Central bank keeps key policy rate unchanged

At its meeting On Thursday in Belgrade, the National Bank of Serbia (NBS) Executive Board voted to keep the key policy rate at 3.0 percent.

Source: nbs.rs
(Tanjug, file, illustration)
(Tanjug, file, illustration)

In making this decision, the Executive Board took into account primarily the outlook for inflation and its factors, as well as the effects of past monetary policy easing, the central bank announced in a press release.

"Inflationary pressures stayed low even against the background of strong economic growth. Inflation continued to move within the target tolerance band, measuring in October 2.2% y-o-y. In the coming period too, inflation is expected to remain stable within the target tolerance band (3.0±1.5%), its movements reflecting mainly the steady rise in aggregate demand. Both the financial and corporate sectors expect that the achieved price stability will be maintained, as signalled by their inflation expectations anchored around the 3% target for both one and two years ahead," the NBS said, adding:

"The Executive Board judges that caution in monetary policy conduct is still mandated, primarily because of developments in the international environment. The expected further rate hike by the Fed and the wind-down of the QE programme by the ECB by the end of the year could affect capital flows to emerging markets. In addition, protectionism in international trade remains one of the sources of uncertainty in the international financial market, which could dampen investor sentiment. Despite a recent decline, the global oil price remains an inflation factor that urges caution, given its uncertain movement going forward. Nevertheless, the Executive Board stresses that the resilience of our economy to potential negative effects from the international environment has increased, owing to improved macroeconomic indicators and prospects."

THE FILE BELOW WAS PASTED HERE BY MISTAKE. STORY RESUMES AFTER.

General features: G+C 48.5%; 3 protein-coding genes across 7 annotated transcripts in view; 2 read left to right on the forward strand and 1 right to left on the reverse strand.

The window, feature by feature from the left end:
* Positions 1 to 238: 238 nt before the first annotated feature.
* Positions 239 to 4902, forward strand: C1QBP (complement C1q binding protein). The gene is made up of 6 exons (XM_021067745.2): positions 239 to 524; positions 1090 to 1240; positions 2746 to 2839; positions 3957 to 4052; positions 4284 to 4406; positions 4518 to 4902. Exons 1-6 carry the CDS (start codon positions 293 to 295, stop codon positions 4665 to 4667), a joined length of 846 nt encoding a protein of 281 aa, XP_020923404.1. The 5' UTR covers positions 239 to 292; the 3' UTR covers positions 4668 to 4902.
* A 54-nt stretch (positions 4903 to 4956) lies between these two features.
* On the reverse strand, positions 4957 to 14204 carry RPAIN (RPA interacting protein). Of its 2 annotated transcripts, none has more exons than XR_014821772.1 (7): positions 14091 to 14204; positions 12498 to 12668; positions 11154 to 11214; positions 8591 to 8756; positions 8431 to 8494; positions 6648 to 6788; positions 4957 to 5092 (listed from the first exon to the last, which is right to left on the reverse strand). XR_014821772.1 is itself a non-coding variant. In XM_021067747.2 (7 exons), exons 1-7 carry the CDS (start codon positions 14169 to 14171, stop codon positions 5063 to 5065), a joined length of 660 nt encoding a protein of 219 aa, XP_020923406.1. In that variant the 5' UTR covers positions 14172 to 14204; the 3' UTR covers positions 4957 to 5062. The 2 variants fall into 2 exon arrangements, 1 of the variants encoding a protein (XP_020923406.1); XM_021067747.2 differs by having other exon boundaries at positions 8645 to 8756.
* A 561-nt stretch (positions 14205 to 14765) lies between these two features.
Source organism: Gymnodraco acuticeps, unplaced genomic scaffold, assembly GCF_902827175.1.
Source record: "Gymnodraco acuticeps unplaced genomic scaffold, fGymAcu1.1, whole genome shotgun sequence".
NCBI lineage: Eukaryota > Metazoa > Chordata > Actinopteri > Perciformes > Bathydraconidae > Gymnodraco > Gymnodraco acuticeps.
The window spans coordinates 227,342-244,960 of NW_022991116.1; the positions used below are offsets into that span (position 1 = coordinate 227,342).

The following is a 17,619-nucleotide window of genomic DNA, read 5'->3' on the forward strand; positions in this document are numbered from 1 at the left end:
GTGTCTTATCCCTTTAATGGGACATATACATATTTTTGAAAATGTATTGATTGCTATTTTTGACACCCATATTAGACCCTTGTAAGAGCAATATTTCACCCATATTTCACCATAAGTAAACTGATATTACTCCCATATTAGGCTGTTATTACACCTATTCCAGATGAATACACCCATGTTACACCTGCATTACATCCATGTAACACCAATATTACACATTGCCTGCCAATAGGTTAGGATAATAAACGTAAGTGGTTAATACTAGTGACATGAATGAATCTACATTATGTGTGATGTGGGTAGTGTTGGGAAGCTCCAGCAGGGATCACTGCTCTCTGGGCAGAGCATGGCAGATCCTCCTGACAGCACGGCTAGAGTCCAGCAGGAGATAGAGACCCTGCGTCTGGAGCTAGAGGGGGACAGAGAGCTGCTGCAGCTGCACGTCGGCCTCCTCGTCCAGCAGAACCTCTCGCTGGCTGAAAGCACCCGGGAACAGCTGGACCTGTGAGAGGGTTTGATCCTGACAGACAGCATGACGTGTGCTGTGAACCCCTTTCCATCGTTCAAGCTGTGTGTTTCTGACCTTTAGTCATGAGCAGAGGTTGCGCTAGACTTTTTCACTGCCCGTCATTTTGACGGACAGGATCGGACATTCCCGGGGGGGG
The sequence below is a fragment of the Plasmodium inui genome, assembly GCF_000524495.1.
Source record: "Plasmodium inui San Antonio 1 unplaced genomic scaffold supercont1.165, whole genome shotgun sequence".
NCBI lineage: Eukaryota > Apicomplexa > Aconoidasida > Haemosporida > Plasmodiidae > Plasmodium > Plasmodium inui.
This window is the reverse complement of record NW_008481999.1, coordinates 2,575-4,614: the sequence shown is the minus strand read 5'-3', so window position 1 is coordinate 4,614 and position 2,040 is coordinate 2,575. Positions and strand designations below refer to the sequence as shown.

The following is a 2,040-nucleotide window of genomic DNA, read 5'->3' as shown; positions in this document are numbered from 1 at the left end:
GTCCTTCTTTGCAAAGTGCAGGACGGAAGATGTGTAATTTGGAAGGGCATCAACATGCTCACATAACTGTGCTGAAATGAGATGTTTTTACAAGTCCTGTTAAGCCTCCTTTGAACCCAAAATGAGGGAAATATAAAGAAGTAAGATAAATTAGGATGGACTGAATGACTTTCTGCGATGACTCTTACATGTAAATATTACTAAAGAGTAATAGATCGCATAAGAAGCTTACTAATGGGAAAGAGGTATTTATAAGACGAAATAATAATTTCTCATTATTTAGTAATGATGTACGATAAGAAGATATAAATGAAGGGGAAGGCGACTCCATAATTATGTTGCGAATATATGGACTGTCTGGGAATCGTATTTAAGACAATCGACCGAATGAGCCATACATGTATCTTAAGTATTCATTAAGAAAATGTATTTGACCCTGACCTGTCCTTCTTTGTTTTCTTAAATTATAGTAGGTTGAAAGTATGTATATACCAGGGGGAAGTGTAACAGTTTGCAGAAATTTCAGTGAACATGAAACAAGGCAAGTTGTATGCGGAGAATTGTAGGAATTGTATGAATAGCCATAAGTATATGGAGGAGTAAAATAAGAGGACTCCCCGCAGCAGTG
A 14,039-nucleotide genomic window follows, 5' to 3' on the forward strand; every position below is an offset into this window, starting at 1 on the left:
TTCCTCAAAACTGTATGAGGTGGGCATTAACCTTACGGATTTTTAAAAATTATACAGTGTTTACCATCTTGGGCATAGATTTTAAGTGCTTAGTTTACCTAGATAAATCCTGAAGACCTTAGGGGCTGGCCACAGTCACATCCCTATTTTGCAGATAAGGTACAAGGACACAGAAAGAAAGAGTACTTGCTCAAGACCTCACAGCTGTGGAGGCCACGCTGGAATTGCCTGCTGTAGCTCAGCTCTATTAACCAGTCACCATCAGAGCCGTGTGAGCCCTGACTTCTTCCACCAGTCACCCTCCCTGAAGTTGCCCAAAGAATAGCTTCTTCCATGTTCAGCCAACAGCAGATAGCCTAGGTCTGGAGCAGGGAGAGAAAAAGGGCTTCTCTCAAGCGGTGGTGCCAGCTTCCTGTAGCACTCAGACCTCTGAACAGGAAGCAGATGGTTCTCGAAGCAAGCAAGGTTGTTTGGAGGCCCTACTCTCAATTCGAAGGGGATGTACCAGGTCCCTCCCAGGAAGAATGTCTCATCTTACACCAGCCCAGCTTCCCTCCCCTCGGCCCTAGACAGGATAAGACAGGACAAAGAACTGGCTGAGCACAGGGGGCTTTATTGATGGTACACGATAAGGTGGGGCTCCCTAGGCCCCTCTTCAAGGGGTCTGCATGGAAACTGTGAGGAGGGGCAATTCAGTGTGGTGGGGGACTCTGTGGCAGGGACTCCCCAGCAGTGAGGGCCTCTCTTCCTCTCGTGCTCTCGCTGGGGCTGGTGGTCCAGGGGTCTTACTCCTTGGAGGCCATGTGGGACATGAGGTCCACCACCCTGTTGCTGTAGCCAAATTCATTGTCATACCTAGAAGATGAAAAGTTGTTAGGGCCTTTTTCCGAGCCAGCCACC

The Executive Board assesses that the effects of past monetary policy easing contribute to economic activity which has been growing at the highest rate in the last ten years – 4.5% y-o-y in the first three quarters of 2018. A strong impetus to such economic performance comes from the two-digit investment growth, which will continue to spur manufacturing exports in the coming period. Investment expansion is also supported by favourable financing conditions, credit growth, and increased government capital investment, notably into infrastructure. Also, the net inflow of foreign direct investment, which continues to comfortably cover the current account deficit, reflects positively on export growth and a reduction in external imbalances in the medium-term.

At the meeting, the Executive Board adopted the Memorandum on Inflation Targets until 2021, whereby the inflation target until 2021 is set at 3.0±1.5%, the NBS announced.

Business & Economy

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